Cardboard Tower Illustrates Height of Waste, Promotes Recycling

Cushman and Wakefield Cardboard Tower

Great Forest made a big statement about recycling and waste with this massive cardboard tower.  The visually stunning display caught the eye of many tenants in the lobby of 480 Washington Boulevard.  It illustrated in simple, visual terms the amount of waste generated from discarding cardboard trays used in many cafeterias.

Anna Dengler, Great Forest’s director of sustainability, conceived of the project and completed it with the support of Cushman and Wakefield, the building’s manager, and tenant and leaseholder UBS. 

“We wanted to make sure everyone knew about and made full use of the building’s comprehensive recycling program, and this definitely did the job,”  says Anna Dengler,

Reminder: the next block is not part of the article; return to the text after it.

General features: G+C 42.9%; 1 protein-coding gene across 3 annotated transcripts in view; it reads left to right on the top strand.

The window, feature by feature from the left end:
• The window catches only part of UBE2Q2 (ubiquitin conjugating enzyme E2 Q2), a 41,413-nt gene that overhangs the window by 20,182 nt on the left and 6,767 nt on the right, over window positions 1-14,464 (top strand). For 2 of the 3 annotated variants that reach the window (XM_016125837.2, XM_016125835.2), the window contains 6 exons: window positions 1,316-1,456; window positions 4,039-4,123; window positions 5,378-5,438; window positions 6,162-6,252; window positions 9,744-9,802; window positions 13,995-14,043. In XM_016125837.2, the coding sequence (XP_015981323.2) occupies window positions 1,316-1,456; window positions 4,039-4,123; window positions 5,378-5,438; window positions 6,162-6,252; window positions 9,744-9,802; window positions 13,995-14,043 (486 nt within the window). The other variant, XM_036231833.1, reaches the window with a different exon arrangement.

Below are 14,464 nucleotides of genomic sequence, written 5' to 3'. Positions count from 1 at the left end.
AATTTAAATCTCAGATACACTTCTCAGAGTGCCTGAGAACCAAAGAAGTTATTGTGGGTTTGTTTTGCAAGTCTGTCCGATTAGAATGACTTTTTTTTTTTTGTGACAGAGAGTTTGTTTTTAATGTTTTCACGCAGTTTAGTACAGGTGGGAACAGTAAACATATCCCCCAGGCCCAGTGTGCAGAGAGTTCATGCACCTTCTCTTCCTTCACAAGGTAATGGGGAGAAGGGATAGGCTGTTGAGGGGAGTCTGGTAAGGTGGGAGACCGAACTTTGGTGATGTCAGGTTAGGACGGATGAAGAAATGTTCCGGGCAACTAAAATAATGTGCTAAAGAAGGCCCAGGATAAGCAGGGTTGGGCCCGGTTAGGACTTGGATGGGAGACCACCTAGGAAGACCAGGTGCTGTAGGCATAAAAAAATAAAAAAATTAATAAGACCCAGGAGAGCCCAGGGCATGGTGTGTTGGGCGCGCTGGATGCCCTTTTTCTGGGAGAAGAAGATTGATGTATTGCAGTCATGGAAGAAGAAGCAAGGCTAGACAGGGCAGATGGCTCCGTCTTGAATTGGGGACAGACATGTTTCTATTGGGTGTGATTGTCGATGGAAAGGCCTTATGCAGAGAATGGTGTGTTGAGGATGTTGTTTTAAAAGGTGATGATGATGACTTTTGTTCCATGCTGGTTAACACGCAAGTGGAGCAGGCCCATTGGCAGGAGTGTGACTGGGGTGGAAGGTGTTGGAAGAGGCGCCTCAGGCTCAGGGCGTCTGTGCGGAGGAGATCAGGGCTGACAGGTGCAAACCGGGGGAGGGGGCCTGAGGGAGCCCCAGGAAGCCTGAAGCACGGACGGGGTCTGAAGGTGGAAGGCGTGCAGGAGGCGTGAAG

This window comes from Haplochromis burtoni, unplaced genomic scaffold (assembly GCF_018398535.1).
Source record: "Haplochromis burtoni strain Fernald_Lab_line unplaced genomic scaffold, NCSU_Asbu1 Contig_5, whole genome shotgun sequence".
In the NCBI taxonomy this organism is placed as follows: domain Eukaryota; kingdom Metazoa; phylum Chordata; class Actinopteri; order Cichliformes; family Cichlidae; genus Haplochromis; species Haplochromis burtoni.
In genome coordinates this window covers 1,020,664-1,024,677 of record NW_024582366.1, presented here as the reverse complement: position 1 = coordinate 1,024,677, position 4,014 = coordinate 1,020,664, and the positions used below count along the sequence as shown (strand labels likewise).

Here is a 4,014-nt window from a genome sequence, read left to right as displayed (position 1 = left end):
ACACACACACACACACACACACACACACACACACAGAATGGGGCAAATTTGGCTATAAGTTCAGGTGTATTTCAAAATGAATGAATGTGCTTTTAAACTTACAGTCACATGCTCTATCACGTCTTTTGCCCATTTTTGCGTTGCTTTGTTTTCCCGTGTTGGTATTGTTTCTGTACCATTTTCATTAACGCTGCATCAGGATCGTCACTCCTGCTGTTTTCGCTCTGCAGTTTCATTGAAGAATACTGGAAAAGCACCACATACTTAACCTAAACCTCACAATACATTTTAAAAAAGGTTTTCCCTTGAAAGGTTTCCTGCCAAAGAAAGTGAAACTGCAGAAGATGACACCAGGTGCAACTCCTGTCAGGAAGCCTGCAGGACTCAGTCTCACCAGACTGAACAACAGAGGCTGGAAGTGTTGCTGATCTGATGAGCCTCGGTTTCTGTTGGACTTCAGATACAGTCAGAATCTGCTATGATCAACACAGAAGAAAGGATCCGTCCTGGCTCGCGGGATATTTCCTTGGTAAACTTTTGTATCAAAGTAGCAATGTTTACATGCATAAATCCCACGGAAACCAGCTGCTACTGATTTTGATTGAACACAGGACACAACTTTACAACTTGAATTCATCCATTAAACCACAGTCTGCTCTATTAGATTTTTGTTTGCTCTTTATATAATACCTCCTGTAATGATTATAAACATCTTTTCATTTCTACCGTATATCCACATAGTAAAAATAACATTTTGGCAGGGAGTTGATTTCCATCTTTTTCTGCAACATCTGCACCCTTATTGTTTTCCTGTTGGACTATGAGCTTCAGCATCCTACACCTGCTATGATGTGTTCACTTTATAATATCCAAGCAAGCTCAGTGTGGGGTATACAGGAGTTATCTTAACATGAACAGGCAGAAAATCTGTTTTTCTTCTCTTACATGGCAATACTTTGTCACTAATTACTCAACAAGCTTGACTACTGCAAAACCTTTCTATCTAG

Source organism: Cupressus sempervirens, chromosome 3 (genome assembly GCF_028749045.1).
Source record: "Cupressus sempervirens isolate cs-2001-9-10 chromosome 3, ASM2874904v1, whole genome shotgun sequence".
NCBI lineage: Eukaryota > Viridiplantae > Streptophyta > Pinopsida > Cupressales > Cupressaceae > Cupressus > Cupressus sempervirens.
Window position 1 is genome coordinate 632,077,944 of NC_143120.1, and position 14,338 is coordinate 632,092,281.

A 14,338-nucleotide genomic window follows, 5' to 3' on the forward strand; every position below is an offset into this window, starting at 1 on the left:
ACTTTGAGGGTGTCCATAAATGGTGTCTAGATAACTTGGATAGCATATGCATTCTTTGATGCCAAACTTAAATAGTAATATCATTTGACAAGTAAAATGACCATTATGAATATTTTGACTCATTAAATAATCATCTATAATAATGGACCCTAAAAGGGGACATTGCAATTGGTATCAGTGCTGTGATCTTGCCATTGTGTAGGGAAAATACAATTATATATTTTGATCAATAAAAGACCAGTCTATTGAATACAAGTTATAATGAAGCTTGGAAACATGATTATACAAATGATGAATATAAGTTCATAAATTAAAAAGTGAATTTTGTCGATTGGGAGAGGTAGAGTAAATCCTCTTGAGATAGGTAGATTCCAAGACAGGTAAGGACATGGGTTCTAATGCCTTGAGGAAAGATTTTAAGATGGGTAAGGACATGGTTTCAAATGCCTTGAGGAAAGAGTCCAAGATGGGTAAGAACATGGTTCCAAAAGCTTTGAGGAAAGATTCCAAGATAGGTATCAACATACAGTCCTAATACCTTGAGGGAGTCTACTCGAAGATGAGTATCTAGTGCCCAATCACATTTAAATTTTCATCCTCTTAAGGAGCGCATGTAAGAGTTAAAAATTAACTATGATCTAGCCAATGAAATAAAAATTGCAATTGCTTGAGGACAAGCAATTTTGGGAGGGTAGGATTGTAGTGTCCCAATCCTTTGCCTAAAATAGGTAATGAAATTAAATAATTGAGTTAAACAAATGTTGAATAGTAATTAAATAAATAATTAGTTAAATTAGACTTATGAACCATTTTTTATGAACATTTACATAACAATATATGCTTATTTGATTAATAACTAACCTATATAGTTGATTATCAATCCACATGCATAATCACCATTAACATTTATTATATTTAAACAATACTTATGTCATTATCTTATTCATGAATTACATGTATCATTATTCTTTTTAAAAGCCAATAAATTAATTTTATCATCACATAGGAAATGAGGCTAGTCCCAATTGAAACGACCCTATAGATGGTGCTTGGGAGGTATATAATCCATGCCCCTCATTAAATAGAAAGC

Cushman and Wakefield Cardboard Tower

This novel approach was a big hit with tenants. It successfully raised awareness of the building’s comprehensive recycling program, encouraging every tenant to make full use of the green options provided by the building.

The  tower was built using over 640 discarded cardboard trays. Each row of the tower structure was made up of 16 trays.

Cardboard trays are used in cafeterias all over the country.

Each week, the number of trays discarded from this building equals 4 times the height of this structure.

Each year 135,200 cardboard trays are discarded, of which only about half are separated for recycling. This means that 6 tons of recyclable material go to landfill annually from disposable cafeteria trays alone.

Recycling 6 tons of cardboard would save:

  • 102 mature trees
  • 42,000 gallons of water
  • 18 cubic yards of landfill space
  • 12 barrels of oil
  • 24,600 kilowatt-hours of electricity

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